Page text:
The fundamental aspects of animal personalities can be summarized with the four Fs: Feeding, Fighting, Fleeing and Sex.
Feeding techniques translate into the careers that corresponding human personalities would choose. Bird personalities, for example, would prefer jobs that provide a great deal of freedom, while sheep personalities might flourish under the direction of a strong dog personality. Canine personalities instinctively work well with others while bear personas chafe under the direction of authority.
Fighting is equivalent to the way in which a person controls his or her environment. Carnivorous personalities are assertive and adventurous, while herbivorous personalities tend to be passive and cautious.
Fleeing is how people protect themselves from each other. Herd animal personalities find refuge in the company of friends and family, wolves prefer tightly knit social groups, and mice personalities prefer to keep low profiles.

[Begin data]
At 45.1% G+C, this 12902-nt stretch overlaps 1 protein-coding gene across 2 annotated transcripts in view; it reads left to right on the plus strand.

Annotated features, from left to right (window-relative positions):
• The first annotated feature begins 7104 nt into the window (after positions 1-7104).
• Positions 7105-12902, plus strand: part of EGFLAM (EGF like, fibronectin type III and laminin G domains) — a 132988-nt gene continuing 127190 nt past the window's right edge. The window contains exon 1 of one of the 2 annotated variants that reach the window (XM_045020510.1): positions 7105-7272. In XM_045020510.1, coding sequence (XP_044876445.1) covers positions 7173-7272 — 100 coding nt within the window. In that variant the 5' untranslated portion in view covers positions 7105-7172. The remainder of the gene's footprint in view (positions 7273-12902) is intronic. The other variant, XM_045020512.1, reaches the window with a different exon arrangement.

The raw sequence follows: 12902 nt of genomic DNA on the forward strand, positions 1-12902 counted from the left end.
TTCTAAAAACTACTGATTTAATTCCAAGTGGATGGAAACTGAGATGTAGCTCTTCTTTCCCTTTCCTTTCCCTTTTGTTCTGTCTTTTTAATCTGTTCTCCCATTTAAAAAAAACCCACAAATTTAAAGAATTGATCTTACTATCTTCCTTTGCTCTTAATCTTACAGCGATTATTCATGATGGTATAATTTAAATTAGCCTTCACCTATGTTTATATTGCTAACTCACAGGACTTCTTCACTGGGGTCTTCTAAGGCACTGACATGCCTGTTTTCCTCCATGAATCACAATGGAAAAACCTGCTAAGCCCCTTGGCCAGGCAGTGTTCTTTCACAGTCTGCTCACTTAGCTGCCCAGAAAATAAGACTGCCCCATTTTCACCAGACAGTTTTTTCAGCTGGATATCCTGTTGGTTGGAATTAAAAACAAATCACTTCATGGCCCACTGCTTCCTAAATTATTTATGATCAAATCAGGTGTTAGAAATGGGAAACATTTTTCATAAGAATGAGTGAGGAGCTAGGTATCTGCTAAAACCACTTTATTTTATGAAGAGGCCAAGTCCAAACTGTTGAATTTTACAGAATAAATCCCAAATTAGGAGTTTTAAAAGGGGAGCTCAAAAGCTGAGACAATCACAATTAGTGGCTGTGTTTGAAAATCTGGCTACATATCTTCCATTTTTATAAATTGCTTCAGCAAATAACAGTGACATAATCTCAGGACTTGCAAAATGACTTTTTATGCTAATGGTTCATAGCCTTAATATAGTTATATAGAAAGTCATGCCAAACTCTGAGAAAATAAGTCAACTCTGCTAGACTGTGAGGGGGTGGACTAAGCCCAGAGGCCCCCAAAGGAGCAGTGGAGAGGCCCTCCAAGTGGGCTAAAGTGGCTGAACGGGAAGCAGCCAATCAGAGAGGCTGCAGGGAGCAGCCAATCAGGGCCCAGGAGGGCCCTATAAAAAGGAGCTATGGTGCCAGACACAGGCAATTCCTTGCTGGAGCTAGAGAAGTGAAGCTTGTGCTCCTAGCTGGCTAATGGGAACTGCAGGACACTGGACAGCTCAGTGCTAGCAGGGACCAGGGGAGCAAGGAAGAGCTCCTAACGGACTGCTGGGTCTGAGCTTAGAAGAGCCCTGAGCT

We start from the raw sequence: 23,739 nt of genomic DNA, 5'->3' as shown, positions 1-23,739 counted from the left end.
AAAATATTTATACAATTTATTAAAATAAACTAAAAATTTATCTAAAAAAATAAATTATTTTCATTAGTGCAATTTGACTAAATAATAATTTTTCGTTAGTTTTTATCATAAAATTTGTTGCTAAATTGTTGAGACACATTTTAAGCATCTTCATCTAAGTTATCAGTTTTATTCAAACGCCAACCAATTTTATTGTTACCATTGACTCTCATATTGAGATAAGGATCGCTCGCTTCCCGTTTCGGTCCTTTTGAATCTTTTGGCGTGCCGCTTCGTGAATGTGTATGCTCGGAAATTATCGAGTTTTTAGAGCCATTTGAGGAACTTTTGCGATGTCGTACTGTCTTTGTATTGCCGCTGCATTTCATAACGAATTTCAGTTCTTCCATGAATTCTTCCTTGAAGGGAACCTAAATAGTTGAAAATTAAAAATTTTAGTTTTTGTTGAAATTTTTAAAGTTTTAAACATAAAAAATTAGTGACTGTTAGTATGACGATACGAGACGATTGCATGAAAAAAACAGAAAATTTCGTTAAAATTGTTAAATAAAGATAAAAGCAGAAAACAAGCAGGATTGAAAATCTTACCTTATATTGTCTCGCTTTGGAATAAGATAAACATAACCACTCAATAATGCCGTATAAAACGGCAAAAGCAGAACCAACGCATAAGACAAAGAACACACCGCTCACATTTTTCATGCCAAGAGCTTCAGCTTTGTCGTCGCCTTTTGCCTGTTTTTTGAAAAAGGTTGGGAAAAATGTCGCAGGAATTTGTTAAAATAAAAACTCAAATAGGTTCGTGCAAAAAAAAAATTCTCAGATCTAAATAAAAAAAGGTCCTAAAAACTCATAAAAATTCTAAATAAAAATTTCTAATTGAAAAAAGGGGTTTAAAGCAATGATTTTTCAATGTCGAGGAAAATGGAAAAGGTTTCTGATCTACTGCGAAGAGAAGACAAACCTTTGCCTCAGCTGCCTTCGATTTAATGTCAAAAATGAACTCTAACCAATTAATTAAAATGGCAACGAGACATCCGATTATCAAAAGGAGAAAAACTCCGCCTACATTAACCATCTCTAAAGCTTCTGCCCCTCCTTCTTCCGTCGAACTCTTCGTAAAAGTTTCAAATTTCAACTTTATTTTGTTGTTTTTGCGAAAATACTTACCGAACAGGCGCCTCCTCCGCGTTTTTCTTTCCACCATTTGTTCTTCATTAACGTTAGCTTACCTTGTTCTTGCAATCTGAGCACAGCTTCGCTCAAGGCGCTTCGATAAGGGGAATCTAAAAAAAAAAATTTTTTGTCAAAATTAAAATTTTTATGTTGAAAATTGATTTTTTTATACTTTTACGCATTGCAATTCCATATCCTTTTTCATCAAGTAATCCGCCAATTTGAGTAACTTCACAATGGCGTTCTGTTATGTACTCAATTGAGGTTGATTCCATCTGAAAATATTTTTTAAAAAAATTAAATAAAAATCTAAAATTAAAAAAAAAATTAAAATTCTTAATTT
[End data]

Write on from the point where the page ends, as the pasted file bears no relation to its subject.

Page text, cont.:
Sex describes the ways we seek mates. From the brutal strength display of the wild elk to the seductive display of peacocks, all creatures strive to exert control over their reproductive choices. An animal's mating habits translates into the way that someone conducts their sexual relationships. Some animal species are monogamous while others have a variety of mates. Some (beaver) personalities mate for life, while tiger personalities are solitary and rarely monogamous. From the subtle and coy techniques of the cottontail personality to the aggressive displays of the lion, every species employs a unique mating strategy. These sorts of behaviors come naturally to us and a visit to a public park reveals our animal personalities in action. Young girls walk by pretending not to notice the watching boys displaying their own mating behavior, some of whom adopt masculine stances lounging around with their legs apart, or calling aggressively to the females, while others feign disinterest and use subtle body language to stake their claims.